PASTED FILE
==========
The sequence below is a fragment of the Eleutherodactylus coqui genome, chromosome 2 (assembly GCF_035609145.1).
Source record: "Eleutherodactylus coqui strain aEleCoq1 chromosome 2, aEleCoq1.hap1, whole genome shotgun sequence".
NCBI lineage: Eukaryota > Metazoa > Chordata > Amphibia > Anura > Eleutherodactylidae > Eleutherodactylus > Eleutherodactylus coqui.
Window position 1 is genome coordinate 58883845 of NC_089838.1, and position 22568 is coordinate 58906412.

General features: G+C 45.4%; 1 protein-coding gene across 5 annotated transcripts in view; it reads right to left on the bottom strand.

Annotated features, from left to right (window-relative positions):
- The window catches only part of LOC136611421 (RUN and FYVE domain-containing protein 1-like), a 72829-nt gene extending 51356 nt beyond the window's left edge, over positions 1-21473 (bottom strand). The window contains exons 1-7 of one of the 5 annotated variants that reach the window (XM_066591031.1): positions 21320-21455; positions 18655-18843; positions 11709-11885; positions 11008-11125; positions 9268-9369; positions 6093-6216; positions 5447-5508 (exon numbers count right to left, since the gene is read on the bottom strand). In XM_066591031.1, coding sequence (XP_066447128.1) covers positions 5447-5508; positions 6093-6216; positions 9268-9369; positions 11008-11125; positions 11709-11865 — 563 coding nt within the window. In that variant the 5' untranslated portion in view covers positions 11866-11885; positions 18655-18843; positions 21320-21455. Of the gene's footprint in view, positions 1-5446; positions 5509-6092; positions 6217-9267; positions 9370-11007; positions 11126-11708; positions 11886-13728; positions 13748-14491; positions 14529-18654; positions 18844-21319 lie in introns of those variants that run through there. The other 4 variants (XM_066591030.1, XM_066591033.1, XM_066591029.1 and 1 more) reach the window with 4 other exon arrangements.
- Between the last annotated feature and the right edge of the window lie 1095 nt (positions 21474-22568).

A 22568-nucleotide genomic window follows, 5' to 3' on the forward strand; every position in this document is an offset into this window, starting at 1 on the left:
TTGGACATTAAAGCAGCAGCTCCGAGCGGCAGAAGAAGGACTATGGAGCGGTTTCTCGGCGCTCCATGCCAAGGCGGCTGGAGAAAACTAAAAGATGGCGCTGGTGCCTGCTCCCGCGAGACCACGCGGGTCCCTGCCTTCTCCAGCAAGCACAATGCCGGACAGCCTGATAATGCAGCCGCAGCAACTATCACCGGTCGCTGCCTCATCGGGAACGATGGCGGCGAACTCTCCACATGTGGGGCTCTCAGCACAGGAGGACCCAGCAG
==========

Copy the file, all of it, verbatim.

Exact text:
The sequence below is a fragment of the Eleutherodactylus coqui genome, chromosome 2 (assembly GCF_035609145.1).
Source record: "Eleutherodactylus coqui strain aEleCoq1 chromosome 2, aEleCoq1.hap1, whole genome shotgun sequence".
NCBI lineage: Eukaryota > Metazoa > Chordata > Amphibia > Anura > Eleutherodactylidae > Eleutherodactylus > Eleutherodactylus coqui.
Window position 1 is genome coordinate 58883845 of NC_089838.1, and position 22568 is coordinate 58906412.

General features: G+C 45.4%; 1 protein-coding gene across 5 annotated transcripts in view; it reads right to left on the bottom strand.

Annotated features, from left to right (window-relative positions):
- The window catches only part of LOC136611421 (RUN and FYVE domain-containing protein 1-like), a 72829-nt gene extending 51356 nt beyond the window's left edge, over positions 1-21473 (bottom strand). The window contains exons 1-7 of one of the 5 annotated variants that reach the window (XM_066591031.1): positions 21320-21455; positions 18655-18843; positions 11709-11885; positions 11008-11125; positions 9268-9369; positions 6093-6216; positions 5447-5508 (exon numbers count right to left, since the gene is read on the bottom strand). In XM_066591031.1, coding sequence (XP_066447128.1) covers positions 5447-5508; positions 6093-6216; positions 9268-9369; positions 11008-11125; positions 11709-11865 — 563 coding nt within the window. In that variant the 5' untranslated portion in view covers positions 11866-11885; positions 18655-18843; positions 21320-21455. Of the gene's footprint in view, positions 1-5446; positions 5509-6092; positions 6217-9267; positions 9370-11007; positions 11126-11708; positions 11886-13728; positions 13748-14491; positions 14529-18654; positions 18844-21319 lie in introns of those variants that run through there. The other 4 variants (XM_066591030.1, XM_066591033.1, XM_066591029.1 and 1 more) reach the window with 4 other exon arrangements.
- Between the last annotated feature and the right edge of the window lie 1095 nt (positions 21474-22568).

A 22568-nucleotide genomic window follows, 5' to 3' on the forward strand; every position in this document is an offset into this window, starting at 1 on the left:
TTGGACATTAAAGCAGCAGCTCCGAGCGGCAGAAGAAGGACTATGGAGCGGTTTCTCGGCGCTCCATGCCAAGGCGGCTGGAGAAAACTAAAAGATGGCGCTGGTGCCTGCTCCCGCGAGACCACGCGGGTCCCTGCCTTCTCCAGCAAGCACAATGCCGGACAGCCTGATAATGCAGCCGCAGCAACTATCACCGGTCGCTGCCTCATCGGGAACGATGGCGGCGAACTCTCCACATGTGGGGCTCTCAGCACAGGAGGACCCAGCAG